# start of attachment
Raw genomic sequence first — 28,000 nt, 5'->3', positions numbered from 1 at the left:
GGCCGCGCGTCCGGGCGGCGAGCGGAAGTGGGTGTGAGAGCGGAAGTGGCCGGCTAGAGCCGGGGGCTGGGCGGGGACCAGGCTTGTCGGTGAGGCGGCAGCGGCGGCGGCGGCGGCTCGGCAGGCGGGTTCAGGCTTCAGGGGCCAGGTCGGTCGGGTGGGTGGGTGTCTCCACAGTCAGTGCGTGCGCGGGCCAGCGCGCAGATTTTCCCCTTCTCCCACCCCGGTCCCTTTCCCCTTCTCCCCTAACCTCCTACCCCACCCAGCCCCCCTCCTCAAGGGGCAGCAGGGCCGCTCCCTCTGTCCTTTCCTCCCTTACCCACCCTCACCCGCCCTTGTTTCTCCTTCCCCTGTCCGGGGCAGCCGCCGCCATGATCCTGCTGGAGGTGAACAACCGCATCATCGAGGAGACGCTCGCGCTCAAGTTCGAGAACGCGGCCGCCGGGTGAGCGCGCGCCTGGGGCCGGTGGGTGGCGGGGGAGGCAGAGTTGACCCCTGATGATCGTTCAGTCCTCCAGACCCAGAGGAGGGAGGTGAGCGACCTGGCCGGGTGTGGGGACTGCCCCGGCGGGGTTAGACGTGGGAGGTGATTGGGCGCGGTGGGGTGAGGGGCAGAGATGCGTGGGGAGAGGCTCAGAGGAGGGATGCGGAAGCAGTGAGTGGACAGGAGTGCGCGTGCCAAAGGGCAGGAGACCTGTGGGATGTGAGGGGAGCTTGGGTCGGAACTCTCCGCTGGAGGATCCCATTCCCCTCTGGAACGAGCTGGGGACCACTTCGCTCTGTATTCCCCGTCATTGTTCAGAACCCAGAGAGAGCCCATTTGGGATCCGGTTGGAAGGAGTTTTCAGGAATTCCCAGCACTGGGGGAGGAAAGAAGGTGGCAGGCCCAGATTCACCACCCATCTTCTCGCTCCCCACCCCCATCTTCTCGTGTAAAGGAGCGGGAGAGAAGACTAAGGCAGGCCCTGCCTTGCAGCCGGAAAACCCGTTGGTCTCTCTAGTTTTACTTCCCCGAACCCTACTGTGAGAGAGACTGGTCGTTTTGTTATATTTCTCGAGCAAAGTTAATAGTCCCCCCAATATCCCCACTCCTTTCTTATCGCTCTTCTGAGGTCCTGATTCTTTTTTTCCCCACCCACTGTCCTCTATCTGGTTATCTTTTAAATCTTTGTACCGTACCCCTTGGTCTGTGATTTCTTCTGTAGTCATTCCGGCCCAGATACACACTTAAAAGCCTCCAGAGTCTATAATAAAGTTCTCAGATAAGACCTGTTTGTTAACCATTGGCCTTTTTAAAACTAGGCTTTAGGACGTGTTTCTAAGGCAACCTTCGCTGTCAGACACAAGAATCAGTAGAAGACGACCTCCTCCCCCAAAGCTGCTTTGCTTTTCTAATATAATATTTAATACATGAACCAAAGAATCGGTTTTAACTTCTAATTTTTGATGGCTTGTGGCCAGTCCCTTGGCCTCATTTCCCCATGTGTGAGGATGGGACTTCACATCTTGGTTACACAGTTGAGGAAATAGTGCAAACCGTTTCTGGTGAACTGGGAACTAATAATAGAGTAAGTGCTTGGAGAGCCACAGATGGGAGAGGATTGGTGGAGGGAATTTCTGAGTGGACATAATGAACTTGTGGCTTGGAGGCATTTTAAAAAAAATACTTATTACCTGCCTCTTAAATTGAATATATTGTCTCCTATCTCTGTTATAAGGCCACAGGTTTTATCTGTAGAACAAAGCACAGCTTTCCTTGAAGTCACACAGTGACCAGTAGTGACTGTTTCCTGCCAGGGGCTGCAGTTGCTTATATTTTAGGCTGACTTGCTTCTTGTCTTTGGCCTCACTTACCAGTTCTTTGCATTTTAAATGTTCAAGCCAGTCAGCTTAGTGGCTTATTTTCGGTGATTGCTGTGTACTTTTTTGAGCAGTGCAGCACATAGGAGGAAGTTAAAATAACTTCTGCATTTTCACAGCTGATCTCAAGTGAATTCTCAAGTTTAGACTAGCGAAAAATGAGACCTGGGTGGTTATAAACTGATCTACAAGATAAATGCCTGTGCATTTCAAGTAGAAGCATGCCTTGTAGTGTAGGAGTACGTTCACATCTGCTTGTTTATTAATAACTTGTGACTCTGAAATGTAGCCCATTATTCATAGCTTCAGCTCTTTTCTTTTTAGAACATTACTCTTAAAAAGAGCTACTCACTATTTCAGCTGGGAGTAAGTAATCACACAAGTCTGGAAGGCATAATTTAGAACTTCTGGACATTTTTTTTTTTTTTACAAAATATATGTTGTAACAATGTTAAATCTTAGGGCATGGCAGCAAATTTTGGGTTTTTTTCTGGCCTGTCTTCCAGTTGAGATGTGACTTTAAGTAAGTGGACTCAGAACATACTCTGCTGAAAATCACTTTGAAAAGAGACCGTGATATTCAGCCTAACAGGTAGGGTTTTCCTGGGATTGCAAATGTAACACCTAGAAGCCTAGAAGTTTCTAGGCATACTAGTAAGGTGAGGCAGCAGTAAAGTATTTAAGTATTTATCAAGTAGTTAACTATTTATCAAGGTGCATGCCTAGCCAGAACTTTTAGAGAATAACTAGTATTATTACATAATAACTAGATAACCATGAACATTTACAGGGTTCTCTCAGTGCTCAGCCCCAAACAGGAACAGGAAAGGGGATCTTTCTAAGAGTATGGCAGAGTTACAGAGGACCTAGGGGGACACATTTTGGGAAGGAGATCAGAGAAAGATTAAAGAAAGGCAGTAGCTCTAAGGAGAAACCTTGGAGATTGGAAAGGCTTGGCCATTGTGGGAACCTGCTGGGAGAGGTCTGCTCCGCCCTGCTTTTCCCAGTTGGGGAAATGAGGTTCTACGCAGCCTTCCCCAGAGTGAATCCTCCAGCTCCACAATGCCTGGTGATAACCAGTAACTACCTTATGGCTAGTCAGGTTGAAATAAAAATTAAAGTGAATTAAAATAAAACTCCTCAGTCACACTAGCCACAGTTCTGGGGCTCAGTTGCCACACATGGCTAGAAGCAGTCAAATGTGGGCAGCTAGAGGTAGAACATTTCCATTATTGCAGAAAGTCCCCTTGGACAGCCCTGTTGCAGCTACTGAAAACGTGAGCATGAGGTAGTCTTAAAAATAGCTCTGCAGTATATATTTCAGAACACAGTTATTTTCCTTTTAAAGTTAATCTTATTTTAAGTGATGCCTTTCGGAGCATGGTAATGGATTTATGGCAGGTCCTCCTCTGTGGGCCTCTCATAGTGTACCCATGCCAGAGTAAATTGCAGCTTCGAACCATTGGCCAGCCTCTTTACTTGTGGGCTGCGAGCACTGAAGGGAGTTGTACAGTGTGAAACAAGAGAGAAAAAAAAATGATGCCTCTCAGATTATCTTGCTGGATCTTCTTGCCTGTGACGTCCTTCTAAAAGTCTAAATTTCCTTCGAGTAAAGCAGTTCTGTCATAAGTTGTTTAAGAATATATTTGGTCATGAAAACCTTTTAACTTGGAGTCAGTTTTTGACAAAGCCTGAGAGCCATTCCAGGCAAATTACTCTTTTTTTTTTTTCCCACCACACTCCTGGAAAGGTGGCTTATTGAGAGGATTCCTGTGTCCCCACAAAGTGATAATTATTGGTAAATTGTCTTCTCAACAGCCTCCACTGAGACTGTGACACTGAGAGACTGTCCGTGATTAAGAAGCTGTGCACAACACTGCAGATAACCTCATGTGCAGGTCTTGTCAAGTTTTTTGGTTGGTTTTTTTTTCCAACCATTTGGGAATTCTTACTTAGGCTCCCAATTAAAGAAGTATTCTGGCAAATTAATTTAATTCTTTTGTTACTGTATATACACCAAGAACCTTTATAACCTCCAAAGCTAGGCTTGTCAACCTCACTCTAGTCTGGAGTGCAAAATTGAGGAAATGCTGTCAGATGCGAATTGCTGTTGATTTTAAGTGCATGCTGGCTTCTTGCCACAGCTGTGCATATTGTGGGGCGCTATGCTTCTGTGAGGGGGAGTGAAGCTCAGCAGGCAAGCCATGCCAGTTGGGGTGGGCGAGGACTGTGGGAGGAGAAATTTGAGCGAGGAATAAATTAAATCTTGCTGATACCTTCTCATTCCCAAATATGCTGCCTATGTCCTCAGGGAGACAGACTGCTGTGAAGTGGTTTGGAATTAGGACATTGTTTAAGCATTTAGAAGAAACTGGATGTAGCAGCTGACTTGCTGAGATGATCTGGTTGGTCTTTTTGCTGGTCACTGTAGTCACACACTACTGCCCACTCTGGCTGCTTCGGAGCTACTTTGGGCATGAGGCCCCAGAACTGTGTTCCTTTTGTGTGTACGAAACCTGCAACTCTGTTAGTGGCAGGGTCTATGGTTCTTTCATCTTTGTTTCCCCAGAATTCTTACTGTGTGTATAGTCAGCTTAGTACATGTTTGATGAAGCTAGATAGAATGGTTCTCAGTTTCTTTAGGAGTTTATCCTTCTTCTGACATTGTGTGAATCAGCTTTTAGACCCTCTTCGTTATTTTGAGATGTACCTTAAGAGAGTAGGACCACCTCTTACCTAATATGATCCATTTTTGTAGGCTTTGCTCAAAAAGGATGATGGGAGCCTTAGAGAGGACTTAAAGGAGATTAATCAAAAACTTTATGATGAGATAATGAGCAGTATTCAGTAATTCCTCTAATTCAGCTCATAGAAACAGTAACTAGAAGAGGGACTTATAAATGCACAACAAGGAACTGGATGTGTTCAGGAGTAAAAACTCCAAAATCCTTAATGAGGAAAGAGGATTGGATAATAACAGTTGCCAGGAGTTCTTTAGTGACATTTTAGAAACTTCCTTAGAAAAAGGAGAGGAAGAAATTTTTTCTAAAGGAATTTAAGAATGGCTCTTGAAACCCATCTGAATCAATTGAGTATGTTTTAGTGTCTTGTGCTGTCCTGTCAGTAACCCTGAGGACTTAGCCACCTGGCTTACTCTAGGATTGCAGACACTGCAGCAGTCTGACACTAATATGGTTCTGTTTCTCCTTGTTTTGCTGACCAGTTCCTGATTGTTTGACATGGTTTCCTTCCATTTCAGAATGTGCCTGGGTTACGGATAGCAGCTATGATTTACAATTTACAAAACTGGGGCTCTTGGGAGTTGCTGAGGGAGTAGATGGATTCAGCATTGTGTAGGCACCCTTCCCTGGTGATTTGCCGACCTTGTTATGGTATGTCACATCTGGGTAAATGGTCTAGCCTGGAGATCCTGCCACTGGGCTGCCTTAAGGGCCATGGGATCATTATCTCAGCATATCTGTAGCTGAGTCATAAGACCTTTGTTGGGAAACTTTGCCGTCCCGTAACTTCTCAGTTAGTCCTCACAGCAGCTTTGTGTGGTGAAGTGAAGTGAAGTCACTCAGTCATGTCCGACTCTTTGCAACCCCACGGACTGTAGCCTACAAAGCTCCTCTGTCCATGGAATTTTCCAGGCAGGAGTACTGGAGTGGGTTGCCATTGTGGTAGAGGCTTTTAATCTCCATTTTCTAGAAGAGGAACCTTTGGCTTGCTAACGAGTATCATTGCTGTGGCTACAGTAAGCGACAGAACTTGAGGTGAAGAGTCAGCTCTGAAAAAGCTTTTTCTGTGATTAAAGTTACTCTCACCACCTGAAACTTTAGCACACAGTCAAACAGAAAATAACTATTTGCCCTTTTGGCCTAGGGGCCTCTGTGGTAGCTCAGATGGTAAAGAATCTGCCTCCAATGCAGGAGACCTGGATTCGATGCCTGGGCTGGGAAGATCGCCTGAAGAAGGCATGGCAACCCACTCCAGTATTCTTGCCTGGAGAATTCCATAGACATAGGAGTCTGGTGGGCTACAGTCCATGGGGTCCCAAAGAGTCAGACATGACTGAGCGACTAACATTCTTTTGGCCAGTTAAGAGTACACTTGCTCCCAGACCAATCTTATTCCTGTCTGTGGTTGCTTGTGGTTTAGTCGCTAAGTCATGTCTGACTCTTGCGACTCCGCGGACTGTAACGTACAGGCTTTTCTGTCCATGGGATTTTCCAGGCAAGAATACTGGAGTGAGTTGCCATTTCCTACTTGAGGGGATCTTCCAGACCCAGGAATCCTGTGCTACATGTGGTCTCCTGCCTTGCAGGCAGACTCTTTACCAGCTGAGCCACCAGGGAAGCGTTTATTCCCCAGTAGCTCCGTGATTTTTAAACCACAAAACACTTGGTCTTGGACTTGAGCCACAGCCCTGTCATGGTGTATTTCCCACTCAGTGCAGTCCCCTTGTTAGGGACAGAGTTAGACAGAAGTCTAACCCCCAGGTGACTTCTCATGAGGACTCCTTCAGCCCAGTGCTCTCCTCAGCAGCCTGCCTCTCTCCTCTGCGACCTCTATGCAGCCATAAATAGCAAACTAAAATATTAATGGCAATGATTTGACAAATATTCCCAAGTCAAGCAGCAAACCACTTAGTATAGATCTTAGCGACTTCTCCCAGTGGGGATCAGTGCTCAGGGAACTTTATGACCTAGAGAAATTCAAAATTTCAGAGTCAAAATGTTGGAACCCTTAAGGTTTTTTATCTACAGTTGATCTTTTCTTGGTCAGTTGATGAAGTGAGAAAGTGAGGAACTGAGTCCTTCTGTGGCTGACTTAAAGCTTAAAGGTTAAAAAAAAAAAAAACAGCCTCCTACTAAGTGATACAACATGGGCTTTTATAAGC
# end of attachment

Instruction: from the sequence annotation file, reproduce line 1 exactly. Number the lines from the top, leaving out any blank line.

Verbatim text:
Raw genomic sequence first — 28,000 nt, 5'->3', positions numbered from 1 at the left: